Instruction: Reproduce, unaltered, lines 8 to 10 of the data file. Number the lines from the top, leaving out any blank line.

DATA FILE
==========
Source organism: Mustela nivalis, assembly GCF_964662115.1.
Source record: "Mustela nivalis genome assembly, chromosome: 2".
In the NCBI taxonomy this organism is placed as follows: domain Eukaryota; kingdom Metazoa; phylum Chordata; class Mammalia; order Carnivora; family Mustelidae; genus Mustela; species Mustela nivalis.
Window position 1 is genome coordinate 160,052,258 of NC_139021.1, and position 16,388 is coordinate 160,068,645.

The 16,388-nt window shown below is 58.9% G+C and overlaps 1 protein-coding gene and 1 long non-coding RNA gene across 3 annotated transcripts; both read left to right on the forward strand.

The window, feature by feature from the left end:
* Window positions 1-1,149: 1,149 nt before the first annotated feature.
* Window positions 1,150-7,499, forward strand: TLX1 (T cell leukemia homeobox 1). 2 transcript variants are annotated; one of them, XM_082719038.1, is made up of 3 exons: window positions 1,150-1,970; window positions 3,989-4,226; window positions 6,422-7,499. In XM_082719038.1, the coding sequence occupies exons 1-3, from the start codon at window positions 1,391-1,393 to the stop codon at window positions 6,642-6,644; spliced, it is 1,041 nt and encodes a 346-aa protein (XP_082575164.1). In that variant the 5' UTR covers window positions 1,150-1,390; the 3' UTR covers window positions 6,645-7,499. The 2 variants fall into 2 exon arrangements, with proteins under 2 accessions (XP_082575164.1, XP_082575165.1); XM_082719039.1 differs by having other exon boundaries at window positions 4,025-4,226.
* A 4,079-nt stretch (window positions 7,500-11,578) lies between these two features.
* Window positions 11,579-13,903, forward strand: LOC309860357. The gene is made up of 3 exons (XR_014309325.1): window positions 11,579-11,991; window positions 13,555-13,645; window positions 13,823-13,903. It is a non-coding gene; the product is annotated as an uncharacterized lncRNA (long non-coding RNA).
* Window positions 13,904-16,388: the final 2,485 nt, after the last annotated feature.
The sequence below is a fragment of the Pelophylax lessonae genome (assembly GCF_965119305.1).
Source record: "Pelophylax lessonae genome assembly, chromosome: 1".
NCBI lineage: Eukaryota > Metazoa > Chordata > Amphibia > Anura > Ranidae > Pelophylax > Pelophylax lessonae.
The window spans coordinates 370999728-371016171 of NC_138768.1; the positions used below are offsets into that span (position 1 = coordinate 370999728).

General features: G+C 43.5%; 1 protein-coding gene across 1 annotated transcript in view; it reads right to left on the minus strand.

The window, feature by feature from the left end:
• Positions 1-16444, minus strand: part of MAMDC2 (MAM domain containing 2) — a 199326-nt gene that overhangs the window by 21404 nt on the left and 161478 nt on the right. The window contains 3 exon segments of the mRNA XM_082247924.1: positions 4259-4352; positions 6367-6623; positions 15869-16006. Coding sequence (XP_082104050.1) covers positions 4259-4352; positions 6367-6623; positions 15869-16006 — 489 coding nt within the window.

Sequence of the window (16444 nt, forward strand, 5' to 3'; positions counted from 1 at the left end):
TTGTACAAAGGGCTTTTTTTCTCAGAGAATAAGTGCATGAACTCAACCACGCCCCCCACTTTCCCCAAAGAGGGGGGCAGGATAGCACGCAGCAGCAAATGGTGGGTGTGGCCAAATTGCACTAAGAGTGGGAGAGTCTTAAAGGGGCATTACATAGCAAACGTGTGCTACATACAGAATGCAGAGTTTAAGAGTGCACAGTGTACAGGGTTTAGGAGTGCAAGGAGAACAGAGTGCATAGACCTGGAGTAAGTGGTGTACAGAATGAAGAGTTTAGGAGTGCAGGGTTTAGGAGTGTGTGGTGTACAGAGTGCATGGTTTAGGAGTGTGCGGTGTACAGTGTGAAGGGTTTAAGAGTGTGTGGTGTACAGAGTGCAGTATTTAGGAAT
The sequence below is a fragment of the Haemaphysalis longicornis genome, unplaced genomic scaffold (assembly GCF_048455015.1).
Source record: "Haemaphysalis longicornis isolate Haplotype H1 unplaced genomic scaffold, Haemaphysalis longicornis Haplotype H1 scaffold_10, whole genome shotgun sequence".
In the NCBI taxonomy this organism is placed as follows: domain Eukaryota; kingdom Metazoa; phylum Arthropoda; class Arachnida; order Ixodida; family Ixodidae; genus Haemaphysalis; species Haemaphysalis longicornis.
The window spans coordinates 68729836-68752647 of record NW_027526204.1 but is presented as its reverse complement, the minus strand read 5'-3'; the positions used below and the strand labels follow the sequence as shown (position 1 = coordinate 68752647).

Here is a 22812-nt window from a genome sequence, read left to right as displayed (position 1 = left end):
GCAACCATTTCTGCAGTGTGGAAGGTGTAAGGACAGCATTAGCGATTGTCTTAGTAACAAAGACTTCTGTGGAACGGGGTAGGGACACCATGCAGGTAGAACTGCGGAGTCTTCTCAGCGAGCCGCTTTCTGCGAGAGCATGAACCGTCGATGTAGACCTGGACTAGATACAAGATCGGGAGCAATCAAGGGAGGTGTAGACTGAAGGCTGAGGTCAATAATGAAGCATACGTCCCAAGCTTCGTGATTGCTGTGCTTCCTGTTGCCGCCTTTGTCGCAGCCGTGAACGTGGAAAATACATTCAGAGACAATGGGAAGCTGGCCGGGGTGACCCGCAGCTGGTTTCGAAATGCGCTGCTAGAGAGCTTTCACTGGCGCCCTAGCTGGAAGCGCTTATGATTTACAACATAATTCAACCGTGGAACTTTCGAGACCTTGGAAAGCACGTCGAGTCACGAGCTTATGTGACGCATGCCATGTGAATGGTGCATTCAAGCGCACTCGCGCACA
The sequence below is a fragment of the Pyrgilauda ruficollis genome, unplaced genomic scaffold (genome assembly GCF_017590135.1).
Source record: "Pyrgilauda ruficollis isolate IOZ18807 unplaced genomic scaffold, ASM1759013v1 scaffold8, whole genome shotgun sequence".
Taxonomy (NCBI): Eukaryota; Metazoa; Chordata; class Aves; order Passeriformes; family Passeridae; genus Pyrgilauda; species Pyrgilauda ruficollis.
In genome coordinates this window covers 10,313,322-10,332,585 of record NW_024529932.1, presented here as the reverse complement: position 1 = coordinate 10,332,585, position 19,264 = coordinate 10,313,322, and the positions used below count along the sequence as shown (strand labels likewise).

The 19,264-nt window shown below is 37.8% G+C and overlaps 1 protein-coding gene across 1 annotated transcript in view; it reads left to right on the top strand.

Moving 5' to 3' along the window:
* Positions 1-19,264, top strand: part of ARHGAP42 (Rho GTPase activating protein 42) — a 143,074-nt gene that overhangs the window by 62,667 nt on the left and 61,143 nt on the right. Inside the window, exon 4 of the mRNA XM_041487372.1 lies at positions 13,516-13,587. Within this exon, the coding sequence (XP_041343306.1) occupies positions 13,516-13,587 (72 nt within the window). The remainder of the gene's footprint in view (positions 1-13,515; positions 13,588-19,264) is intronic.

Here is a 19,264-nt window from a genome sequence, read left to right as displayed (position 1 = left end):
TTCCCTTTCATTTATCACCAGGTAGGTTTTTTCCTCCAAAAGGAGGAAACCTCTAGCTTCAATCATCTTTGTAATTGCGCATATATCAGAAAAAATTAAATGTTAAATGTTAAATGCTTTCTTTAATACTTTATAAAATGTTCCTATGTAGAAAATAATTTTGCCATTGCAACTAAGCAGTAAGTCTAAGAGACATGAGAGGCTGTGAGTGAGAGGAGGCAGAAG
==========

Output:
* Window positions 1,150-7,499, forward strand: TLX1 (T cell leukemia homeobox 1). 2 transcript variants are annotated; one of them, XM_082719038.1, is made up of 3 exons: window positions 1,150-1,970; window positions 3,989-4,226; window positions 6,422-7,499. In XM_082719038.1, the coding sequence occupies exons 1-3, from the start codon at window positions 1,391-1,393 to the stop codon at window positions 6,642-6,644; spliced, it is 1,041 nt and encodes a 346-aa protein (XP_082575164.1). In that variant the 5' UTR covers window positions 1,150-1,390; the 3' UTR covers window positions 6,645-7,499. The 2 variants fall into 2 exon arrangements, with proteins under 2 accessions (XP_082575164.1, XP_082575165.1); XM_082719039.1 differs by having other exon boundaries at window positions 4,025-4,226.
* A 4,079-nt stretch (window positions 7,500-11,578) lies between these two features.
* Window positions 11,579-13,903, forward strand: LOC309860357. The gene is made up of 3 exons (XR_014309325.1): window positions 11,579-11,991; window positions 13,555-13,645; window positions 13,823-13,903. It is a non-coding gene; the product is annotated as an uncharacterized lncRNA (long non-coding RNA).